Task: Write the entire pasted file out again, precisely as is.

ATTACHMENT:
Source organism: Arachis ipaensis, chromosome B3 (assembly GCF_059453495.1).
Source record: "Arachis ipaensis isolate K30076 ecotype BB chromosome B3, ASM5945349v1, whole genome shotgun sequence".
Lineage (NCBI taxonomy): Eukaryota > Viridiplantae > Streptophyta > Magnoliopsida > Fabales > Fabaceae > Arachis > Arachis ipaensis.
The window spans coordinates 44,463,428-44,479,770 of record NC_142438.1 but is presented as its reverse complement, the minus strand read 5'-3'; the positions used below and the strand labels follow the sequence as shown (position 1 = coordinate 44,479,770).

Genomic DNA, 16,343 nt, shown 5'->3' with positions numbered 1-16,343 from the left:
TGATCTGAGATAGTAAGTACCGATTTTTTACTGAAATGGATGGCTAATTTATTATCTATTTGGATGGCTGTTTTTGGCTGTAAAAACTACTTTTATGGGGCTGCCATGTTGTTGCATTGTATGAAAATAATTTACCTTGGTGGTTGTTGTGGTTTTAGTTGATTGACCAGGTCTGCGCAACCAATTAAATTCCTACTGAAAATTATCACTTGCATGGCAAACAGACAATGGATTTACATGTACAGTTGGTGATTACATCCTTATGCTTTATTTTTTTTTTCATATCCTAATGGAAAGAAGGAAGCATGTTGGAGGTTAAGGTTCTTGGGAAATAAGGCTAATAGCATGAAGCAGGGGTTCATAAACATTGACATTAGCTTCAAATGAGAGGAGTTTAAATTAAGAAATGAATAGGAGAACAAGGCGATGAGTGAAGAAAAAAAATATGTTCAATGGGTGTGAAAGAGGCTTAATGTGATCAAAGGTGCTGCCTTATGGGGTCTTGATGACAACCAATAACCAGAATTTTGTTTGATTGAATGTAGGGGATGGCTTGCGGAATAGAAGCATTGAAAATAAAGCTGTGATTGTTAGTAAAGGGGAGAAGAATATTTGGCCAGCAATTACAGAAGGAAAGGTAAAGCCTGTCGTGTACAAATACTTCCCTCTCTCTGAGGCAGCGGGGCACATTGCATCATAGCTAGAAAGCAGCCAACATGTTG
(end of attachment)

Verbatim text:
Source organism: Arachis ipaensis, chromosome B3 (assembly GCF_059453495.1).
Source record: "Arachis ipaensis isolate K30076 ecotype BB chromosome B3, ASM5945349v1, whole genome shotgun sequence".
Lineage (NCBI taxonomy): Eukaryota > Viridiplantae > Streptophyta > Magnoliopsida > Fabales > Fabaceae > Arachis > Arachis ipaensis.
The window spans coordinates 44,463,428-44,479,770 of record NC_142438.1 but is presented as its reverse complement, the minus strand read 5'-3'; the positions used below and the strand labels follow the sequence as shown (position 1 = coordinate 44,479,770).

Genomic DNA, 16,343 nt, shown 5'->3' with positions numbered 1-16,343 from the left:
TGATCTGAGATAGTAAGTACCGATTTTTTACTGAAATGGATGGCTAATTTATTATCTATTTGGATGGCTGTTTTTGGCTGTAAAAACTACTTTTATGGGGCTGCCATGTTGTTGCATTGTATGAAAATAATTTACCTTGGTGGTTGTTGTGGTTTTAGTTGATTGACCAGGTCTGCGCAACCAATTAAATTCCTACTGAAAATTATCACTTGCATGGCAAACAGACAATGGATTTACATGTACAGTTGGTGATTACATCCTTATGCTTTATTTTTTTTTTCATATCCTAATGGAAAGAAGGAAGCATGTTGGAGGTTAAGGTTCTTGGGAAATAAGGCTAATAGCATGAAGCAGGGGTTCATAAACATTGACATTAGCTTCAAATGAGAGGAGTTTAAATTAAGAAATGAATAGGAGAACAAGGCGATGAGTGAAGAAAAAAAATATGTTCAATGGGTGTGAAAGAGGCTTAATGTGATCAAAGGTGCTGCCTTATGGGGTCTTGATGACAACCAATAACCAGAATTTTGTTTGATTGAATGTAGGGGATGGCTTGCGGAATAGAAGCATTGAAAATAAAGCTGTGATTGTTAGTAAAGGGGAGAAGAATATTTGGCCAGCAATTACAGAAGGAAAGGTAAAGCCTGTCGTGTACAAATACTTCCCTCTCTCTGAGGCAGCGGGGCACATTGCATCATAGCTAGAAAGCAGCCAACATGTTG